So, I was a New Age Boor because I did both. But then she didn’t feature it in a fantasy/adventure epic, so I guess we’re even.




Sunday, October 18, 2020

Holiday II

We’ve just returned from holiday and, as usual, it already feels like we never left. There is laundry to be done, dishes to wash, and it seems that no one did the hoovering while we were gone.

Wait a minute! That’s the same thing I wrote last month. It’s like deja vu all over again.

But the truth is, we went on holiday. Again. This time up north, to Yorkshire, where we enjoyed the “atmospheric” (Read: clouds, rain and wind) scenery, which truly was stunning.

Scenic though it was, and even though we hiked and drove repeatedly thought the Moors (in various states of weather), I managed to take not a single photo of the breath-taking vistas. So, here’s one I nicked off the web. It’s better than anything I could do and, as a bonus, it’s not raining.

One of the highlights of the trip was a ride on the North Yorkshire Moors Heritage Railway. I’m not really a train buff, but it was certainly interesting and quite an experience.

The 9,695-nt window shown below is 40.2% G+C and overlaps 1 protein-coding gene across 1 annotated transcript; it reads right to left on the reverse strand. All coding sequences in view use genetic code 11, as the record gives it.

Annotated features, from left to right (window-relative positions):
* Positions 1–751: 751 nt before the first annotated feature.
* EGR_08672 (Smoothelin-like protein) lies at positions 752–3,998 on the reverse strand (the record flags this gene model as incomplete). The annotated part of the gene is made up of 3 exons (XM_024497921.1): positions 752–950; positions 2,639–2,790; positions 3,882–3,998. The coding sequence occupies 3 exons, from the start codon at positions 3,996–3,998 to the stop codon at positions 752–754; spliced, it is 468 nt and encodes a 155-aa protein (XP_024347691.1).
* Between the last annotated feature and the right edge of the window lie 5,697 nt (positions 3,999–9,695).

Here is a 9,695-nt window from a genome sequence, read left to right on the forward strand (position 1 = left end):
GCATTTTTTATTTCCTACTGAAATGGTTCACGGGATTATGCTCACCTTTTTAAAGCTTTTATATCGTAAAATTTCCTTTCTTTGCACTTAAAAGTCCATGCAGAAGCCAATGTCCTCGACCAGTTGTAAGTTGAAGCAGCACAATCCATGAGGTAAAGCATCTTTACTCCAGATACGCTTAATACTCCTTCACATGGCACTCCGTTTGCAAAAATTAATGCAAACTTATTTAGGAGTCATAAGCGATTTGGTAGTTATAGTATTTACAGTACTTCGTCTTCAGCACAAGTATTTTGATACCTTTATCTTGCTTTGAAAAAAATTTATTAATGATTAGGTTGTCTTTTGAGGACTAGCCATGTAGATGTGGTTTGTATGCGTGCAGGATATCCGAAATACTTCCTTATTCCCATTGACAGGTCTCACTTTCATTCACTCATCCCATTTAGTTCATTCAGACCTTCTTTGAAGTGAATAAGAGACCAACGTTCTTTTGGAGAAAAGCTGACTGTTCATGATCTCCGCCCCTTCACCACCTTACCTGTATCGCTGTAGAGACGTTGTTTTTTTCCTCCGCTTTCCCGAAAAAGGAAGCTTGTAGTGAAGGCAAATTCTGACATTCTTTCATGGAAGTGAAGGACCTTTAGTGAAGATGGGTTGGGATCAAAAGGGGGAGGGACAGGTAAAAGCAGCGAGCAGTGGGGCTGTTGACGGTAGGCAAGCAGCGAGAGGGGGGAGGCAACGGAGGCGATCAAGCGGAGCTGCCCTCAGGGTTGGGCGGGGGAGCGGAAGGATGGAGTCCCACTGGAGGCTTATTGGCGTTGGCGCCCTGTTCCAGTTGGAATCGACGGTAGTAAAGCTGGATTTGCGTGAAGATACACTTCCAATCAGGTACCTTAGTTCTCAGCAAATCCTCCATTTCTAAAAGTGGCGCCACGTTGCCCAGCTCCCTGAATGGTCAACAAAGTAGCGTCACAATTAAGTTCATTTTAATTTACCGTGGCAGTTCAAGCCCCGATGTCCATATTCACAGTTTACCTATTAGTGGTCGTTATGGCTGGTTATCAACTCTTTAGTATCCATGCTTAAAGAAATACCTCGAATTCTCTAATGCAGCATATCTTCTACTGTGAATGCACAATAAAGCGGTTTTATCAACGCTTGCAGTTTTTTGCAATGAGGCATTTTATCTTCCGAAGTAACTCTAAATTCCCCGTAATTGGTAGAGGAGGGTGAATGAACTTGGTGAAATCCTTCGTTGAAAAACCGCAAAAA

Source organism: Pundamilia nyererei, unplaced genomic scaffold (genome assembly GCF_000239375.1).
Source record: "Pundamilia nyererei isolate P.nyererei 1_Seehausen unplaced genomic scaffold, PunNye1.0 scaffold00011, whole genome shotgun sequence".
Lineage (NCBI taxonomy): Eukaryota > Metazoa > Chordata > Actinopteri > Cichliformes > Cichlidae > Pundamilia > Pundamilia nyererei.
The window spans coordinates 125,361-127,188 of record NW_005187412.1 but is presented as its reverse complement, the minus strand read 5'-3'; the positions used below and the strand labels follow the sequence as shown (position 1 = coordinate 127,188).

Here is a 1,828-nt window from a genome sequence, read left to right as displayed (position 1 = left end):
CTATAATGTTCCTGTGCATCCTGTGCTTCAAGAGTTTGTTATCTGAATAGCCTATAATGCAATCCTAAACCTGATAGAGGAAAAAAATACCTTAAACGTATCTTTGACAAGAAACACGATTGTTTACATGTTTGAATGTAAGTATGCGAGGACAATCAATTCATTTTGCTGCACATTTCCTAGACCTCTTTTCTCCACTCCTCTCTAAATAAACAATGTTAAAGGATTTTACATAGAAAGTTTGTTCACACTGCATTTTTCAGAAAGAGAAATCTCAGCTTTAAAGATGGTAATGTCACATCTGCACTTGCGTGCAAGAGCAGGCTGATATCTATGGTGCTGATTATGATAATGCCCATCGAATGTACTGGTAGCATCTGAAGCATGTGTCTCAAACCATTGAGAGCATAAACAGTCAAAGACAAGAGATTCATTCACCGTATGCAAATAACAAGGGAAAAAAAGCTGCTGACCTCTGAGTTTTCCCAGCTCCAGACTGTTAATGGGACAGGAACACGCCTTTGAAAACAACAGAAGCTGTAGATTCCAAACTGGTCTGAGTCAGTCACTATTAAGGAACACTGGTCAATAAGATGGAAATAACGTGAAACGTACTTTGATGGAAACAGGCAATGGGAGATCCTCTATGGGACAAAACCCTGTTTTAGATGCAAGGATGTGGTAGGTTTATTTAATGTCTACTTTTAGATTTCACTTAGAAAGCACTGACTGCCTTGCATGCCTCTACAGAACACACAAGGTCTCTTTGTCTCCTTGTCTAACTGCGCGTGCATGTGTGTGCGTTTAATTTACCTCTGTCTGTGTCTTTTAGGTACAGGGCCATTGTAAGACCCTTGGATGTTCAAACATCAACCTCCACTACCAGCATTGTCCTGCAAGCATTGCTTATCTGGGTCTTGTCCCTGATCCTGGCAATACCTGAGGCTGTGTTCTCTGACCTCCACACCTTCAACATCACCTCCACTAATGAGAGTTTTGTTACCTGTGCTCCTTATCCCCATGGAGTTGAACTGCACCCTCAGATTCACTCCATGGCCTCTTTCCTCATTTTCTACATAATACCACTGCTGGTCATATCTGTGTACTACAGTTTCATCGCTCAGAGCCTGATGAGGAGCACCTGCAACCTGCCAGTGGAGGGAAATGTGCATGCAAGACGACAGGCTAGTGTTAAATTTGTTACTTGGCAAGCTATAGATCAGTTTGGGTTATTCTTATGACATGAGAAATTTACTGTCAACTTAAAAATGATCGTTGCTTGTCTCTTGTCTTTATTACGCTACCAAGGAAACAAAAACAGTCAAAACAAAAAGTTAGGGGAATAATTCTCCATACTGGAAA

Getting ready to board.

It's a steam train, what did you expect?

This is what it looked like when we went through a tunnel.
Must have given those Victoria couples quite the opportunity.

For you trainspotters, here's the engine.

The train brought us to the town of Whitby, a place famous for its Jet jewellery. It was a lovely town and we had a nose around, then dried out in a convivial café to wait for the train to leave and marvel at how the locals kept their famous Jet so well under cover.

We also went to Scarborough and, yes, the fair was in town. I think it’s always there.

Parsley, sage, rosemary and thyme...

Here's the beach. And this was one of the better days.